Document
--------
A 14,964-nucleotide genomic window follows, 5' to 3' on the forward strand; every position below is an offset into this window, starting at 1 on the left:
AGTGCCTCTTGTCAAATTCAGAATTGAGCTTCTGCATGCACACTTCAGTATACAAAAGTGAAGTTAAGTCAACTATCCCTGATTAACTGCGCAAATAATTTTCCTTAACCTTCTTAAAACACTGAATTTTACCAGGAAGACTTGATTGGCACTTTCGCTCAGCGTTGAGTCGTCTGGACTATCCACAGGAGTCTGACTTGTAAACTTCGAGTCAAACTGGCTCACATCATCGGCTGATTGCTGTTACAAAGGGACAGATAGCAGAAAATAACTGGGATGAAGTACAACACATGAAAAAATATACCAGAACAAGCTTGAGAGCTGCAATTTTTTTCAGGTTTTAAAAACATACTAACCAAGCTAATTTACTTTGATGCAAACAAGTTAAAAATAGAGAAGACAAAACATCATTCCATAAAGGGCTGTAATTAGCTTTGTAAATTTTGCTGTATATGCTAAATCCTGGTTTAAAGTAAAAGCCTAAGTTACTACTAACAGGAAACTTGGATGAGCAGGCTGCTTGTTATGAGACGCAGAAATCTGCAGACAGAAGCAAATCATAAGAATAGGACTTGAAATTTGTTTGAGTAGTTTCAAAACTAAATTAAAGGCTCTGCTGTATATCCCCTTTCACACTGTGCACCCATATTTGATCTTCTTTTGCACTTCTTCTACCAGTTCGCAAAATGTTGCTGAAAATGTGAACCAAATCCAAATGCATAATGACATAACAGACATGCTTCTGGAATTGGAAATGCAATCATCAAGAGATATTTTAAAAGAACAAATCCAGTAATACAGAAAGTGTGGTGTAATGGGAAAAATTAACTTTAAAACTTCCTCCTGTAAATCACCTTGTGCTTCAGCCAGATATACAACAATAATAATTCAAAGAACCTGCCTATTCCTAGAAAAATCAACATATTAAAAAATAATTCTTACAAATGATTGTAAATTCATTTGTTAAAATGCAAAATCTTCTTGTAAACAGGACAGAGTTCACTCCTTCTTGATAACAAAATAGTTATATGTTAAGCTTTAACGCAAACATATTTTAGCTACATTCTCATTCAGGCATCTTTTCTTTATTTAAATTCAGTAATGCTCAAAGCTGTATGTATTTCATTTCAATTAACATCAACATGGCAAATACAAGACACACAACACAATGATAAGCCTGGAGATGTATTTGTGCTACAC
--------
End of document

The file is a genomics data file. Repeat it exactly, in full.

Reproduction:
A 14,964-nucleotide genomic window follows, 5' to 3' on the forward strand; every position below is an offset into this window, starting at 1 on the left:
AGTGCCTCTTGTCAAATTCAGAATTGAGCTTCTGCATGCACACTTCAGTATACAAAAGTGAAGTTAAGTCAACTATCCCTGATTAACTGCGCAAATAATTTTCCTTAACCTTCTTAAAACACTGAATTTTACCAGGAAGACTTGATTGGCACTTTCGCTCAGCGTTGAGTCGTCTGGACTATCCACAGGAGTCTGACTTGTAAACTTCGAGTCAAACTGGCTCACATCATCGGCTGATTGCTGTTACAAAGGGACAGATAGCAGAAAATAACTGGGATGAAGTACAACACATGAAAAAATATACCAGAACAAGCTTGAGAGCTGCAATTTTTTTCAGGTTTTAAAAACATACTAACCAAGCTAATTTACTTTGATGCAAACAAGTTAAAAATAGAGAAGACAAAACATCATTCCATAAAGGGCTGTAATTAGCTTTGTAAATTTTGCTGTATATGCTAAATCCTGGTTTAAAGTAAAAGCCTAAGTTACTACTAACAGGAAACTTGGATGAGCAGGCTGCTTGTTATGAGACGCAGAAATCTGCAGACAGAAGCAAATCATAAGAATAGGACTTGAAATTTGTTTGAGTAGTTTCAAAACTAAATTAAAGGCTCTGCTGTATATCCCCTTTCACACTGTGCACCCATATTTGATCTTCTTTTGCACTTCTTCTACCAGTTCGCAAAATGTTGCTGAAAATGTGAACCAAATCCAAATGCATAATGACATAACAGACATGCTTCTGGAATTGGAAATGCAATCATCAAGAGATATTTTAAAAGAACAAATCCAGTAATACAGAAAGTGTGGTGTAATGGGAAAAATTAACTTTAAAACTTCCTCCTGTAAATCACCTTGTGCTTCAGCCAGATATACAACAATAATAATTCAAAGAACCTGCCTATTCCTAGAAAAATCAACATATTAAAAAATAATTCTTACAAATGATTGTAAATTCATTTGTTAAAATGCAAAATCTTCTTGTAAACAGGACAGAGTTCACTCCTTCTTGATAACAAAATAGTTATATGTTAAGCTTTAACGCAAACATATTTTAGCTACATTCTCATTCAGGCATCTTTTCTTTATTTAAATTCAGTAATGCTCAAAGCTGTATGTATTTCATTTCAATTAACATCAACATGGCAAATACAAGACACACAACACAATGATAAGCCTGGAGATGTATTTGTGCTACAC